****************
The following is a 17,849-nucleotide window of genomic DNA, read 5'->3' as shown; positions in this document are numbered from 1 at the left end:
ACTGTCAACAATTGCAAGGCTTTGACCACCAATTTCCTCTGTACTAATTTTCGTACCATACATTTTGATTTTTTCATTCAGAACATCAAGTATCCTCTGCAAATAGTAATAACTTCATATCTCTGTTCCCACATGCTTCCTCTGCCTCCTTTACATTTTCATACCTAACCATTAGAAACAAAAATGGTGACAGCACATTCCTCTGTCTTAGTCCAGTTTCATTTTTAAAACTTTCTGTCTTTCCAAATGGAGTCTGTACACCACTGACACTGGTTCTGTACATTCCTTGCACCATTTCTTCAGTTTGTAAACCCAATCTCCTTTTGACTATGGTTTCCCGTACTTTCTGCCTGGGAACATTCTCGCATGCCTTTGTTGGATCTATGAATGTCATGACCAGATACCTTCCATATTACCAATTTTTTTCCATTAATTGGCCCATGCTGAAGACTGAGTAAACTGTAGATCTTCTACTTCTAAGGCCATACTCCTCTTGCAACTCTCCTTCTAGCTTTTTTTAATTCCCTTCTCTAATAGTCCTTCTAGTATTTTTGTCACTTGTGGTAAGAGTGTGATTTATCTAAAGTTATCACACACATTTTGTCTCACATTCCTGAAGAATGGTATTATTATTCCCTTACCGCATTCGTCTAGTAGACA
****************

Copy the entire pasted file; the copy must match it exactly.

The following is a 17,849-nucleotide window of genomic DNA, read 5'->3' as shown; positions in this document are numbered from 1 at the left end:
ACTGTCAACAATTGCAAGGCTTTGACCACCAATTTCCTCTGTACTAATTTTCGTACCATACATTTTGATTTTTTCATTCAGAACATCAAGTATCCTCTGCAAATAGTAATAACTTCATATCTCTGTTCCCACATGCTTCCTCTGCCTCCTTTACATTTTCATACCTAACCATTAGAAACAAAAATGGTGACAGCACATTCCTCTGTCTTAGTCCAGTTTCATTTTTAAAACTTTCTGTCTTTCCAAATGGAGTCTGTACACCACTGACACTGGTTCTGTACATTCCTTGCACCATTTCTTCAGTTTGTAAACCCAATCTCCTTTTGACTATGGTTTCCCGTACTTTCTGCCTGGGAACATTCTCGCATGCCTTTGTTGGATCTATGAATGTCATGACCAGATACCTTCCATATTACCAATTTTTTTCCATTAATTGGCCCATGCTGAAGACTGAGTAAACTGTAGATCTTCTACTTCTAAGGCCATACTCCTCTTGCAACTCTCCTTCTAGCTTTTTTTAATTCCCTTCTCTAATAGTCCTTCTAGTATTTTTGTCACTTGTGGTAAGAGTGTGATTTATCTAAAGTTATCACACACATTTTGTCTCACATTCCTGAAGAATGGTATTATTATTCCCTTACCGCATTCGTCTAGTAGACA